The software has chipper messages here and there that add flair and personality, but they fall flat when you encounter a frustrating point. After loading a bunch of photos onto the PC and then being taken to a documents folder showing zero picture files, I wasn’t in the mood to be told by the software that “It’s lonely in here without photos.”


There weren’t too many of these frustrating moments, but there were enough that I wouldn’t put this beta software on a primary PC just yet.

Microsoft also opened the doors to its new Windows 8 app store today with a relatively small sample of showcase apps. There are free and paid Metro-style apps that take advantage of the software’s new features and design approach.

A Windows 8 PC based on Intel architecture will run apps – or programs – that run on current PCs. They can also be “pinned” to the desktop, but their tiles won’t have much pizzazz or the dynamic characteristics of Metro apps. A list of Windows 8 compatible programs and devices is provided by Microsoft at this page.

Screenshot (44).jpg

So far there are fewer than 100 apps offered on the store, though the count doesn’t mean a lot since the operating system still isn’t complete.

You can run the consumer preview on a virtualized machine, but my contacts said it’s best to run it solo. You’ll also have to re-install the operating system when the final version is released.

Microsoft is planning to release a tool to simplify the upgrade process from a Windows 7 PC. But it will be more complicated to upgrade from older operating systems to Windows 8, similar to the way it was easiest to upgrade to Windows 7 from Windows Vista.

The consumer preview also is available only for PCs with Intel architecture. Microsoft said it will run on hardware that supports Windows 7, and suggests using a PC with at least a 1 gigahertz processor and a graphics card that supports DirectX 9. To run 32-bit versions, it suggests at least 1 gigabyte of RAM and 16 gigabytes of hard-disk space; 64-bit systems should have at least 2 gigs of RAM and 20 gigs of storage available. Metro-style apps require a screen resolution of at least 1024 by 768, and 1366 by 768 to use its “snap” feature.

One of the big advances in Windows 8 is the software’s ability to run on the tiny ARM hardware used in smartphones and tablets such as the iPad. But Microsoft isn’t releasing preview copies of the ARM version of Windows 8.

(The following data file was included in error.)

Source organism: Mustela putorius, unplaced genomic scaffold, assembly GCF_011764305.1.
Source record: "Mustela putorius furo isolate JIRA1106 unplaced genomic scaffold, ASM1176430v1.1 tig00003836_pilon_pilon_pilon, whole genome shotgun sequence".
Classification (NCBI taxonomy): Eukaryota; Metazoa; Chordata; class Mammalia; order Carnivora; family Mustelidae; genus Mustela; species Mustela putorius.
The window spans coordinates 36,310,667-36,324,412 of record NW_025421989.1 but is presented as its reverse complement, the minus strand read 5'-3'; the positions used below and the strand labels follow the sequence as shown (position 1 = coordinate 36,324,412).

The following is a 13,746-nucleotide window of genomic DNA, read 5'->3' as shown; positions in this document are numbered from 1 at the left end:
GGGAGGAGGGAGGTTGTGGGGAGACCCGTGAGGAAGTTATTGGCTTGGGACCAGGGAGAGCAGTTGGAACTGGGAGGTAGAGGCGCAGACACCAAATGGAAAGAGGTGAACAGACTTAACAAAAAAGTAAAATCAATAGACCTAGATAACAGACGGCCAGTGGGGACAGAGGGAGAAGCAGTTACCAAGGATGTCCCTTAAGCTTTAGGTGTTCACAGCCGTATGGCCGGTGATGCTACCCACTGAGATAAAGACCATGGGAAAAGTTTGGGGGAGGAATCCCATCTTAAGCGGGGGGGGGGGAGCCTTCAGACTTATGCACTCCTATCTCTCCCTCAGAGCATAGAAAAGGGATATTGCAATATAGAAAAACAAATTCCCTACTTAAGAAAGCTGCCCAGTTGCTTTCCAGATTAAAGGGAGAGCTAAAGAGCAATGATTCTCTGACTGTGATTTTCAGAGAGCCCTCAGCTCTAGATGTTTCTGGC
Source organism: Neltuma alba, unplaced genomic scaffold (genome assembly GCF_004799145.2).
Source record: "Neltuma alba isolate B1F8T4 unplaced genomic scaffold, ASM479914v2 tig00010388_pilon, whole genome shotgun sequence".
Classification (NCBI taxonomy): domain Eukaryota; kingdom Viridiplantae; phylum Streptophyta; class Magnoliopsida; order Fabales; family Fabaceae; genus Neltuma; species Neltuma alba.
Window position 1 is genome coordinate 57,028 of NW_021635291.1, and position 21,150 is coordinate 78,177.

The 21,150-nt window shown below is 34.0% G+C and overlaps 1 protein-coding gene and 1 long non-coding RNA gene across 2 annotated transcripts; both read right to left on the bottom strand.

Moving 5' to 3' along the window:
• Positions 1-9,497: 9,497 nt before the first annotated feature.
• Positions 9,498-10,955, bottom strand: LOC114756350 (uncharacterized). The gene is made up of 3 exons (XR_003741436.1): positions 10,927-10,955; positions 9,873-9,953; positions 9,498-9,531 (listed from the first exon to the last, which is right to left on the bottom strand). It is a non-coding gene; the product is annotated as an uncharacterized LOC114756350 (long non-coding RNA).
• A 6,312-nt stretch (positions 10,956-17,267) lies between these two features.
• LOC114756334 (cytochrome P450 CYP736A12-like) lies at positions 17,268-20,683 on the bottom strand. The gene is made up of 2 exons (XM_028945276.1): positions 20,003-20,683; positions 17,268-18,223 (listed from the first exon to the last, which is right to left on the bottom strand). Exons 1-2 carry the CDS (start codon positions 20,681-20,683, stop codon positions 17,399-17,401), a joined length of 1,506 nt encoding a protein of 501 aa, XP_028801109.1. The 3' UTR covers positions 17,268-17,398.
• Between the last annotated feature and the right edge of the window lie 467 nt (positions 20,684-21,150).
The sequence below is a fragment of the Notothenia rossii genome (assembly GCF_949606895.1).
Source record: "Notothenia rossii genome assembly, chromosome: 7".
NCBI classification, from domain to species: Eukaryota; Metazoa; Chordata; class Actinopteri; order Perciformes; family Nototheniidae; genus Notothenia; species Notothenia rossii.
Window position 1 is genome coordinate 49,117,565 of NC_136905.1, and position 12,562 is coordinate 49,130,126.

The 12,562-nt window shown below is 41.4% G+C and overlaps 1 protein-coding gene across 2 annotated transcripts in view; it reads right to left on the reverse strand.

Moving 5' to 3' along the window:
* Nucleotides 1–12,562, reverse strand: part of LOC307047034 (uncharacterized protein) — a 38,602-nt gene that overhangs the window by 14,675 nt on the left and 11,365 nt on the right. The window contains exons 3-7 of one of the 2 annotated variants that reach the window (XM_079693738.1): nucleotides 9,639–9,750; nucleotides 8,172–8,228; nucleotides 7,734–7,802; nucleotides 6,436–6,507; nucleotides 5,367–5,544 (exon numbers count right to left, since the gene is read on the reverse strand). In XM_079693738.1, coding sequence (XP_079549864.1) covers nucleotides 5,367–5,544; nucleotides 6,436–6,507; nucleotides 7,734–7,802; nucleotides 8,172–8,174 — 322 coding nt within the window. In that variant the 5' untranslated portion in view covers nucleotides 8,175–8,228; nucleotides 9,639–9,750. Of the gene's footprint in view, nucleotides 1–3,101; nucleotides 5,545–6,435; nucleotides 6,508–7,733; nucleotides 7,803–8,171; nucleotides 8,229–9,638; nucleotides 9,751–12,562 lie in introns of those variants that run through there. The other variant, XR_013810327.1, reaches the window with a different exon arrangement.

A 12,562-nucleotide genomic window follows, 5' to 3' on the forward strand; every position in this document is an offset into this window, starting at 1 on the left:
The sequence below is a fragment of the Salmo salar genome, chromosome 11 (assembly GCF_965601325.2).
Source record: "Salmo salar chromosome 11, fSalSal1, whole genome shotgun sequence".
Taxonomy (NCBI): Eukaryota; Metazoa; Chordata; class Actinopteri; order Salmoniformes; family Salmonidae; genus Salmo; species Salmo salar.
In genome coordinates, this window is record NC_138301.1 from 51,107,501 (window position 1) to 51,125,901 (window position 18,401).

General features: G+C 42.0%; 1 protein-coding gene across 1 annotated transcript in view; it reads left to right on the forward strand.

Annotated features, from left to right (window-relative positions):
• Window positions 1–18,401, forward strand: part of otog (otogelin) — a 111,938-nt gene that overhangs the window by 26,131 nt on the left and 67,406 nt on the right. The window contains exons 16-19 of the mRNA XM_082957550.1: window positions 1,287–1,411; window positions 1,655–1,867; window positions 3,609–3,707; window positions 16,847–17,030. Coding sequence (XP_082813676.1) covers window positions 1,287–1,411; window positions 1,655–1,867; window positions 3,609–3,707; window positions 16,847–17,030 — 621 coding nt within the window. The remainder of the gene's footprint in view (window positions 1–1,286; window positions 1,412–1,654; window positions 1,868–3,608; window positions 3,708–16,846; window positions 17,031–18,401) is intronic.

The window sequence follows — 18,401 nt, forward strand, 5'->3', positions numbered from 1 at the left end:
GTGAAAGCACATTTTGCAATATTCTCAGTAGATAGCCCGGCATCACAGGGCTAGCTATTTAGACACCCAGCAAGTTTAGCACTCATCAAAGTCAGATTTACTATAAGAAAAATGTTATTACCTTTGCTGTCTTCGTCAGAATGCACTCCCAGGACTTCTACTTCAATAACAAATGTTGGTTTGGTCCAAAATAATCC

Windows 8 ARM systems will be a different animal, released fully configured by device manufacturers — just as Apple and build iPads and Kindles in a tailored fashion.

Until those ARM devices arrive later this year – and we know how they look, how much they cost and the apps they’ll run – it’s hard to say how Microsoft will fare in the great tablet war of 2012.

I’m guessing we’ll move past that war during the Windows 8 era. The software will arrive on an array of new computers – including ultrathin laptops, tablets in all sizes and all-in-one touchscreen dekstops. The combination will broaden the notion of what’s a PC. They should feel snappier, fresher, more connected and personal.

If Microsoft and the PC industry don’t fumble things, the question for most consumers will no longer be whether their next computing device will be a web tablet or a PC. They’ll keep buying tablets, but they’ll be wondering which PC to buy next.

A few more shots from my testing include this one of the Xbox Companion app that lets you access the Xbox dashboard from a Windows 8 device:


Odd that I had to load .NET components to connect a Windows 8 machine to my Windows Home Server. On its own, the PC found my wireless printer/scanner when it connected to my home network:


It’s beta software so you’ve got to forgive glitches, but yikes:


The initial set of Metro-style news apps – from the U.S., France, India and the U.K.:


Windows 8 isn’t just for touchscreen devices. Here’s a list of new keyboard commands in the consumer preview: